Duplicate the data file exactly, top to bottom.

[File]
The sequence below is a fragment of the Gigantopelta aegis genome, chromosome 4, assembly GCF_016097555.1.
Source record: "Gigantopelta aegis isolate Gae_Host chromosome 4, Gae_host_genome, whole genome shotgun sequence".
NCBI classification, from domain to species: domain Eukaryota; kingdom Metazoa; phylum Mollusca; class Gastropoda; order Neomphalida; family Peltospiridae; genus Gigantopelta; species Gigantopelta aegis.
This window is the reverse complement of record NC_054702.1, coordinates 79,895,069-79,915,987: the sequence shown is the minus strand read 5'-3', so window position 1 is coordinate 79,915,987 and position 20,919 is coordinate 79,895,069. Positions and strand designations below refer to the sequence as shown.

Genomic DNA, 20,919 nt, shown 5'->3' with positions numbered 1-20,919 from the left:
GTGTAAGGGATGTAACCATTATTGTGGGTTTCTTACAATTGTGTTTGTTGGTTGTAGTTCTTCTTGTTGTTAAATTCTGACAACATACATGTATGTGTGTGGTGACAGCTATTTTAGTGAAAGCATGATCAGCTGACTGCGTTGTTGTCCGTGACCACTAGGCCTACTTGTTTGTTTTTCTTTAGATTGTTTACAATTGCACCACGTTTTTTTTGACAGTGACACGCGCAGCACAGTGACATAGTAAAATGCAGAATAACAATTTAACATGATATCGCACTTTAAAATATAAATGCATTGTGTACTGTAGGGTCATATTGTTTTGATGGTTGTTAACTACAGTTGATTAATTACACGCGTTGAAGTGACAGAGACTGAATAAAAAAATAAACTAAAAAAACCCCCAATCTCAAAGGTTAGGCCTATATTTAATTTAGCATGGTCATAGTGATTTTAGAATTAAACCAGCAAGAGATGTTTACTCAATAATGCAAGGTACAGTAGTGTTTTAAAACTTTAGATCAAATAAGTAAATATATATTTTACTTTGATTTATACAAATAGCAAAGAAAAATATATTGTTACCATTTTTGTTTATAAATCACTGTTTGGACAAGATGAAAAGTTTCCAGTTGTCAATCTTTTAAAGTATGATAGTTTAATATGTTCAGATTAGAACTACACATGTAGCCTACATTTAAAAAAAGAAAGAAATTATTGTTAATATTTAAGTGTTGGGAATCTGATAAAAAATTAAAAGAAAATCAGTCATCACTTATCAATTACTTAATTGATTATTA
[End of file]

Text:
The sequence below is a fragment of the Gigantopelta aegis genome, chromosome 4, assembly GCF_016097555.1.
Source record: "Gigantopelta aegis isolate Gae_Host chromosome 4, Gae_host_genome, whole genome shotgun sequence".
NCBI classification, from domain to species: domain Eukaryota; kingdom Metazoa; phylum Mollusca; class Gastropoda; order Neomphalida; family Peltospiridae; genus Gigantopelta; species Gigantopelta aegis.
This window is the reverse complement of record NC_054702.1, coordinates 79,895,069-79,915,987: the sequence shown is the minus strand read 5'-3', so window position 1 is coordinate 79,915,987 and position 20,919 is coordinate 79,895,069. Positions and strand designations below refer to the sequence as shown.

Genomic DNA, 20,919 nt, shown 5'->3' with positions numbered 1-20,919 from the left:
GTGTAAGGGATGTAACCATTATTGTGGGTTTCTTACAATTGTGTTTGTTGGTTGTAGTTCTTCTTGTTGTTAAATTCTGACAACATACATGTATGTGTGTGGTGACAGCTATTTTAGTGAAAGCATGATCAGCTGACTGCGTTGTTGTCCGTGACCACTAGGCCTACTTGTTTGTTTTTCTTTAGATTGTTTACAATTGCACCACGTTTTTTTTGACAGTGACACGCGCAGCACAGTGACATAGTAAAATGCAGAATAACAATTTAACATGATATCGCACTTTAAAATATAAATGCATTGTGTACTGTAGGGTCATATTGTTTTGATGGTTGTTAACTACAGTTGATTAATTACACGCGTTGAAGTGACAGAGACTGAATAAAAAAATAAACTAAAAAAACCCCCAATCTCAAAGGTTAGGCCTATATTTAATTTAGCATGGTCATAGTGATTTTAGAATTAAACCAGCAAGAGATGTTTACTCAATAATGCAAGGTACAGTAGTGTTTTAAAACTTTAGATCAAATAAGTAAATATATATTTTACTTTGATTTATACAAATAGCAAAGAAAAATATATTGTTACCATTTTTGTTTATAAATCACTGTTTGGACAAGATGAAAAGTTTCCAGTTGTCAATCTTTTAAAGTATGATAGTTTAATATGTTCAGATTAGAACTACACATGTAGCCTACATTTAAAAAAAGAAAGAAATTATTGTTAATATTTAAGTGTTGGGAATCTGATAAAAAATTAAAAGAAAATCAGTCATCACTTATCAATTACTTAATTGATTATTA